Dell has essentially hit the reset button since re-entering the market as a private company and getting back to its b-to-b roots. Now it wants to be seen with the same "entrepreneurial spirit" it had as a startup -- a key message the company is trying to communicate in its "Beginnings" campaign, according to Bryan Jones, Dell's VP of marketing, Americas.
But one of the first things it's learned is that even a branding campaign aimed at businesses can strike a chord with non-business consumers. The social media response has been strong, according to the company, which says it has received nearly 1 million combined views in all of its social channels.
This isn't to say that the C-suite is not responding. On the contrary, Dell claims from the moment the campaign launched it received positive feedback from business customers.
The effort, created by agency Y&R, New York, "tells the story of Dell customers. It helps connect the emerging customers into the discussion around how we as a business got started. What we talk about internally is we are the largest startup since going private last year," said Mr. Jones. "We are going to innovate again, we went private to do that. Working with our agency, we developed a campaign to ask customers and prospects to come in and be a part of that [innovation discussion]. That will build throughout the year."
"We are learning that the b-to-b and b-to-c lines are blurring dramatically. It's still people, and we touch them at both levels. Sometimes it just depends on the time of day it is that determines what kind of customer you are," said Mr. Jones. "The biggest challenge for us is we have lots of solutions, and what keeps me up at night is the idea of people saying 'I didn't know you did that.'"
Since January, Dell has been running TV spots, as well as online videos on CBSi and The Atlantic websites, print ads and signage at Austin International Airport and Times Square. The "Beginnings" campaign primarily depicts where many of today's well-known companies began, including Dell.
"In spirit [going private] is a good thing for Dell, they have the option to now invest for the longer term out of the public eye and how well they do that is critical," said David Johnson, principal analyst, infrastructure and operations at Forrester Research. "It's one thing to put a message of innovation out there, but they have to redirect the culture to be a culture of innovation. Some people used to thinking in the short term inside of Dell may find themselves not ready for the new world."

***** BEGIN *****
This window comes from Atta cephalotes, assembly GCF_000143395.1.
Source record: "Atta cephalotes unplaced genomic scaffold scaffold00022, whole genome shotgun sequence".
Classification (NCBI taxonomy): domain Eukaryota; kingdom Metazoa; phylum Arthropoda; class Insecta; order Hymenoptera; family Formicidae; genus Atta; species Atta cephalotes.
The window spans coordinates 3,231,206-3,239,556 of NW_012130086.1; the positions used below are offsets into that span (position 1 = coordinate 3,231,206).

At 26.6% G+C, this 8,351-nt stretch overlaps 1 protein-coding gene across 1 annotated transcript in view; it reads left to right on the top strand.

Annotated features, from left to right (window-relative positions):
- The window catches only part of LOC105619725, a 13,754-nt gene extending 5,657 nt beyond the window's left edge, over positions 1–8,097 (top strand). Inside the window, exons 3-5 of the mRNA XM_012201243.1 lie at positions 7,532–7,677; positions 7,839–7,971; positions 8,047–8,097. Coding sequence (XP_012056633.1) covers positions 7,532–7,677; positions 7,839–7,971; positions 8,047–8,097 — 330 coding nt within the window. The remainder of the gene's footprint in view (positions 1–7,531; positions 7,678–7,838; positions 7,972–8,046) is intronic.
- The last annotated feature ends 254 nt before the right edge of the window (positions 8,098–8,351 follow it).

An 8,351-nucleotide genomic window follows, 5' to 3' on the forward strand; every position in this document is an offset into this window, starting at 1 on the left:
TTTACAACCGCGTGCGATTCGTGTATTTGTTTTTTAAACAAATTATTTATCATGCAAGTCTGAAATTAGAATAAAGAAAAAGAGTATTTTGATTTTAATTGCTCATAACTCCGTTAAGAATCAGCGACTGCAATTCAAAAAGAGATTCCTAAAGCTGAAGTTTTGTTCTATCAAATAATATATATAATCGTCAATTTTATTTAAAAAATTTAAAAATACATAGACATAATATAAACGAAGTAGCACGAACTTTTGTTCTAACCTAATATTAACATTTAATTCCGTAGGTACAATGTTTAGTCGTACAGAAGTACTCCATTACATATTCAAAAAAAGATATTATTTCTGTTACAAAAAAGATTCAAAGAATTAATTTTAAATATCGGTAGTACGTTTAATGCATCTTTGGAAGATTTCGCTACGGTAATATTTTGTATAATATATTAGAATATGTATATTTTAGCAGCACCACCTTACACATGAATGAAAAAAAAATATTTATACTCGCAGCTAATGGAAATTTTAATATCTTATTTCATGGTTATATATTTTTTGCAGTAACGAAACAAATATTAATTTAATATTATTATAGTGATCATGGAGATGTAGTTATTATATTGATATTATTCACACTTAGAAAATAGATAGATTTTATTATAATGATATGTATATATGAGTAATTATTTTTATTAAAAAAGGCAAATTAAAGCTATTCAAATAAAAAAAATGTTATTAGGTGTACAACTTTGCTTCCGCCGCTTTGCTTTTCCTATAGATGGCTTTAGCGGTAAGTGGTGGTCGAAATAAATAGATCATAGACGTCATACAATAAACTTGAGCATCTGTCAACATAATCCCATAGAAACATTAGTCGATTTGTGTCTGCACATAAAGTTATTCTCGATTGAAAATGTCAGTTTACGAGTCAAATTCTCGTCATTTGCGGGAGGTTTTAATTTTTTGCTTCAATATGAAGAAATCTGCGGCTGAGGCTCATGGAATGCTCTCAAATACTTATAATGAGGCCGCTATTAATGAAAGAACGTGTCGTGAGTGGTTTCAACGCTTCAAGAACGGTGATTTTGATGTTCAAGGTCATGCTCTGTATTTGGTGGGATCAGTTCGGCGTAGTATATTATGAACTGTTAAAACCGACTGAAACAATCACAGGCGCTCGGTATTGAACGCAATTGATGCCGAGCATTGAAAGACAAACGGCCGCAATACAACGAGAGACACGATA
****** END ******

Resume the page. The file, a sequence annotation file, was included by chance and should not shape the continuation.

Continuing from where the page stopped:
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From a marketing perspective, Mr. Johnson also noted that their message of innovation was a good first step to reconnect with the b-to-b audience, as well as consumers. But Dell needs to show more than just a positive image.
"Marketing wise, the push towards innovation is there. Showing they are going back to their roots is definitely a foreshadowing of what Dell is thinking on what they hope to achieve, but nobody makes a reputation on what they say they will do. The proof will be on what they put out there [to use]."
Dell claims it is now ready for the next phase of its marketing strategy, which will likely entail telling more individual company stories -- including partner companies that work with Dell -- and how they themselves are being entrepreneurial. This will likely occur on microsites, as well as in social media and possibly print and TV as well.
While Dell and Y&R are still reviewing data from the initial campaign, they are likely going to extend it throughout the year and focus heavily on web and social channels.
"There will be more depth behind particular customers, how technology enabled them and we'll also be looking internationally," said Joe Rivas, executive VP and global client leader at Y&R. "We always intended this campaign to be about brand building, with a b-to-b focus, and it is being reacted to by the day-to-day consumer in the same sort of positive way. I think the best b-to-b marketers realize they are reaching people first. You may have a longer lead time for a sale, but you have to have overall brand resonance throughout."
Dell spent $413 million on advertising in the U.S. in 2012, according to Ad Age DataCenter estimates.